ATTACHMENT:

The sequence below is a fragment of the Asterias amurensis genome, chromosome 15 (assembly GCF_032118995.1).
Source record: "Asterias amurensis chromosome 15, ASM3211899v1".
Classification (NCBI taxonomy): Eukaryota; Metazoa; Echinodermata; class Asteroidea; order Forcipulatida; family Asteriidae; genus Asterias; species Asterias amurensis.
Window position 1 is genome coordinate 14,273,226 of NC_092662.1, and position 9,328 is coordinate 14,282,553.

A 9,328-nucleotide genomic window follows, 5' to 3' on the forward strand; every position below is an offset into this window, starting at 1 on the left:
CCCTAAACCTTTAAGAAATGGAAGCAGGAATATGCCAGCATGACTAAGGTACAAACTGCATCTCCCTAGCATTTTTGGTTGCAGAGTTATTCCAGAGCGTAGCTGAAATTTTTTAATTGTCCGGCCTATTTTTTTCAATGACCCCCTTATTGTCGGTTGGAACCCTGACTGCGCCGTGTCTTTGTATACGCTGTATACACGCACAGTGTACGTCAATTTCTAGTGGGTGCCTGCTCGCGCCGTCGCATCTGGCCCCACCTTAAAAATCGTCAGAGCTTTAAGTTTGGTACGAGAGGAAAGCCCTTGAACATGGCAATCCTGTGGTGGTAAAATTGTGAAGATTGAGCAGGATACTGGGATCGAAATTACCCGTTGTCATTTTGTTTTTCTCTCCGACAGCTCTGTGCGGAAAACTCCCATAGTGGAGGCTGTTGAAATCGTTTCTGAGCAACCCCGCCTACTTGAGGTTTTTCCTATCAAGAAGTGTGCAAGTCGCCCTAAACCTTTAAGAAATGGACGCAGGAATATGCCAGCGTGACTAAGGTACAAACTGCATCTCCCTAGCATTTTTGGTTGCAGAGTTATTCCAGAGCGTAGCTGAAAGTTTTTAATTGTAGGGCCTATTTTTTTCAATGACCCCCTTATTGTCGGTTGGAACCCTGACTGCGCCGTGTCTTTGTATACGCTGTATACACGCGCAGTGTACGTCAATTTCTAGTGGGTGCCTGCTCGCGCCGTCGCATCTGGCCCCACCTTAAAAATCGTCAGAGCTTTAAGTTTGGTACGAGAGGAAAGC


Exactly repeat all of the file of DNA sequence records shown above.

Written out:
The sequence below is a fragment of the Asterias amurensis genome, chromosome 15 (assembly GCF_032118995.1).
Source record: "Asterias amurensis chromosome 15, ASM3211899v1".
Classification (NCBI taxonomy): Eukaryota; Metazoa; Echinodermata; class Asteroidea; order Forcipulatida; family Asteriidae; genus Asterias; species Asterias amurensis.
Window position 1 is genome coordinate 14,273,226 of NC_092662.1, and position 9,328 is coordinate 14,282,553.

A 9,328-nucleotide genomic window follows, 5' to 3' on the forward strand; every position below is an offset into this window, starting at 1 on the left:
CCCTAAACCTTTAAGAAATGGAAGCAGGAATATGCCAGCATGACTAAGGTACAAACTGCATCTCCCTAGCATTTTTGGTTGCAGAGTTATTCCAGAGCGTAGCTGAAATTTTTTAATTGTCCGGCCTATTTTTTTCAATGACCCCCTTATTGTCGGTTGGAACCCTGACTGCGCCGTGTCTTTGTATACGCTGTATACACGCACAGTGTACGTCAATTTCTAGTGGGTGCCTGCTCGCGCCGTCGCATCTGGCCCCACCTTAAAAATCGTCAGAGCTTTAAGTTTGGTACGAGAGGAAAGCCCTTGAACATGGCAATCCTGTGGTGGTAAAATTGTGAAGATTGAGCAGGATACTGGGATCGAAATTACCCGTTGTCATTTTGTTTTTCTCTCCGACAGCTCTGTGCGGAAAACTCCCATAGTGGAGGCTGTTGAAATCGTTTCTGAGCAACCCCGCCTACTTGAGGTTTTTCCTATCAAGAAGTGTGCAAGTCGCCCTAAACCTTTAAGAAATGGACGCAGGAATATGCCAGCGTGACTAAGGTACAAACTGCATCTCCCTAGCATTTTTGGTTGCAGAGTTATTCCAGAGCGTAGCTGAAAGTTTTTAATTGTAGGGCCTATTTTTTTCAATGACCCCCTTATTGTCGGTTGGAACCCTGACTGCGCCGTGTCTTTGTATACGCTGTATACACGCGCAGTGTACGTCAATTTCTAGTGGGTGCCTGCTCGCGCCGTCGCATCTGGCCCCACCTTAAAAATCGTCAGAGCTTTAAGTTTGGTACGAGAGGAAAGC